Combustion of the fuel-air mixture in the engine produces power. This power is transformed into rotary movement of the crankshaft.
Combustion of the fuel-air mixture in the engine produces power. This power is transformed into rotary movement of the crankshaft. The linear motion of the pistons is converted by way of the connecting rod into a torque and is then passed to the flywheel.
The crankshaft has to withstand considerable loads in this process. On the one hand it is subjected to severe bending and torsional stress. Further loads arise from torsional vibration, as the rotary movement of the crankshaft is constantly being abruptly accelerated and decelerated. The bearings are also subject to a high degree of wear.
To be able to withstand wear and the strain of rotary movement, crankshafts need to have a hard surface and a tough core. For this reason crankshafts are often forged. Alloyed heat-treated steel or nitrided steel is used as raw material. The crankshaft journals are also surface-hardened.
A crankshaft comprises the following components:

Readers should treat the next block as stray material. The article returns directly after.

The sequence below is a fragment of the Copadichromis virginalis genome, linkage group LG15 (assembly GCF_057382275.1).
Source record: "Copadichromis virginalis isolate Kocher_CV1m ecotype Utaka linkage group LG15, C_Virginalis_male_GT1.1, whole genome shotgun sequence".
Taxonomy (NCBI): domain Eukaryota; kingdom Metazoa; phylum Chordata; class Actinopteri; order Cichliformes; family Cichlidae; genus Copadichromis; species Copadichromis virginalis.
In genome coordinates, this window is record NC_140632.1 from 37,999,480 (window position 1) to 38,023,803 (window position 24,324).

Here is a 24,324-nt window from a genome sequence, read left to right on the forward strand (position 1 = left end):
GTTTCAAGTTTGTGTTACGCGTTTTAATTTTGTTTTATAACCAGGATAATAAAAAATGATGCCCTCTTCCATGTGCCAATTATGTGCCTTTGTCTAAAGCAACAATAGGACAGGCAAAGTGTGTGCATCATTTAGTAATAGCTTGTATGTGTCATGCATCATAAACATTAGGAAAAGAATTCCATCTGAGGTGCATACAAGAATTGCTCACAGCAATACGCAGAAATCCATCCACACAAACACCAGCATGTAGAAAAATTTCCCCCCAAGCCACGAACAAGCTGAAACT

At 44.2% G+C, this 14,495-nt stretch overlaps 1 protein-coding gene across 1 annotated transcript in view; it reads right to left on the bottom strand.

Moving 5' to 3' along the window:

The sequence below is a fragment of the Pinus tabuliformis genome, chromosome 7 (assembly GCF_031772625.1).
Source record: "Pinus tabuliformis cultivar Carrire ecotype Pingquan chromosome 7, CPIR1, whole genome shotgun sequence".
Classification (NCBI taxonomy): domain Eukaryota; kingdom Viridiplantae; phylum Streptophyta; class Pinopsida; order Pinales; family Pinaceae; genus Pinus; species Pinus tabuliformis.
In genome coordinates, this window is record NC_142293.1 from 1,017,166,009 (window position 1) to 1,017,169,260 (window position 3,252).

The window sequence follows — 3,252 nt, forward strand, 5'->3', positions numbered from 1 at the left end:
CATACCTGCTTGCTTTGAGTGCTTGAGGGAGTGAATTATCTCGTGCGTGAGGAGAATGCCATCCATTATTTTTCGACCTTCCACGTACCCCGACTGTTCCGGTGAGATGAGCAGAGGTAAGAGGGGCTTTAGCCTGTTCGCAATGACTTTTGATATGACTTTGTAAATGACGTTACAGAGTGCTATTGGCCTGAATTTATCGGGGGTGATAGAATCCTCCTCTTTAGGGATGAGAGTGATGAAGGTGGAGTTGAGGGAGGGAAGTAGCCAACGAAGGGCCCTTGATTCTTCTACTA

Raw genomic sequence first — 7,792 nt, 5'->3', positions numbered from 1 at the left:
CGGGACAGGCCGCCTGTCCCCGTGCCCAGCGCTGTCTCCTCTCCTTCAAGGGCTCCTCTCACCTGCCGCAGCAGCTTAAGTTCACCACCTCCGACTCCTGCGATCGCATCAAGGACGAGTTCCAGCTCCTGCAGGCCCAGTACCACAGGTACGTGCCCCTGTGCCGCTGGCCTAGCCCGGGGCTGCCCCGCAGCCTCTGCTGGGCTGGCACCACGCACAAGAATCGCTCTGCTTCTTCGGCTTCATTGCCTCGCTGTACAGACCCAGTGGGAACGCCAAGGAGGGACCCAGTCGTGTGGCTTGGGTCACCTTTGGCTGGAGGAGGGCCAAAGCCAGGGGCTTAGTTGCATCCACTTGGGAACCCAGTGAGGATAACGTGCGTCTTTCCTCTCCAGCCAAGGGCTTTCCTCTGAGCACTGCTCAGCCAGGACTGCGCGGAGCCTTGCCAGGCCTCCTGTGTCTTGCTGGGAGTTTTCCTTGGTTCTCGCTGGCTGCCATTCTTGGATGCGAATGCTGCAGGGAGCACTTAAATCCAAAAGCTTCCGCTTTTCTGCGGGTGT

Main journals run in the main bearings and define the axis of rotation of the shaft. The connecting rods are connected to the crank pins. Crank webs connect the crank pins to the main journals. The counterweights provide balancing and are attached to the webs.
The design of the crankshaft is determined by the firing order of the engine, the number of cylinders, the design of the engine, the size of the stroke and the number of crankshaft bearings.
Height-adjustable crankshaft mounting – using an eccentrically mounted crankshaft bearing for example – makes it possible to achieve variable compression. The advantage of variable compression is that fuel consumption can be reduced by up to 25 per cent in the part load range.